Earlier this month, Apple revealed its own ARM-based M1 processor, along with new MacBooks and a desktop Mac Mini powered by this chip. Reviewers across the globe have been praising Apple‘s first attempt, giving it high marks for performance and battery life.
All this positive coverage has tempted many to take the plunge and buy one of the new machines — even if some apps are not running natively at the moment. Even Linus Torvalds, the principal developer of the Linux kernel, wants one. However, he wants it to run Linux:
I’d absolutely love to have one, if it just ran Linux.. I have fairly fond memories of the 11″ Macbook Air (I think 4,1) that I used about a decade ago (but moved away from because it took Apple too long to fix the screen – and by the time they did, I’d moved on to better laptops, and Apple had moved on to make Linux less convenient).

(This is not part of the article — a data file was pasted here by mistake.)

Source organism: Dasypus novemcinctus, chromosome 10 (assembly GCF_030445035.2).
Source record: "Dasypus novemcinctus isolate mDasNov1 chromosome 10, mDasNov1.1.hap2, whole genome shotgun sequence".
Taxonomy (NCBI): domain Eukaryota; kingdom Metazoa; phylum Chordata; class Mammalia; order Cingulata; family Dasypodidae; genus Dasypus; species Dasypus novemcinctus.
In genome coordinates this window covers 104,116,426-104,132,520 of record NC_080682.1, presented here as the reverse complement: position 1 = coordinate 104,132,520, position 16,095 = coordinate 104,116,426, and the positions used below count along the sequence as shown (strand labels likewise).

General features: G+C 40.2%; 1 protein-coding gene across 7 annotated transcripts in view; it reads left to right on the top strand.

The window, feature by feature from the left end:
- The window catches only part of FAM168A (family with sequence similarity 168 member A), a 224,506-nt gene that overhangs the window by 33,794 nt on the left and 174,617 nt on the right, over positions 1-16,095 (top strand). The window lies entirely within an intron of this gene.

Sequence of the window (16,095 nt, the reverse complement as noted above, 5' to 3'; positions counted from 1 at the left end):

Answering to question in the Real World Tech forum, Torvalds said that while Apple runs its servers and cloud services on Linux, its computers don’t run it natively. He said that he’s been wanting an ARM-based Linux laptop for a while, but he doesn’t want to have to mess with Apple’s new laptop for it to run Linux:
I’ve been waiting for an ARM laptop that can run Linux for alongtime. The new Air would be almost perfect, except for the OS. And I don’t have the time to tinker with it, or the inclination to fight companies that don’t want to help.
Linux support on MacBooks would’ve made it a more attractive bet for programmers. However, I don’t think any engineers at the Cupertino campus plan to make that happen anytime soon. Sorry, Linus.
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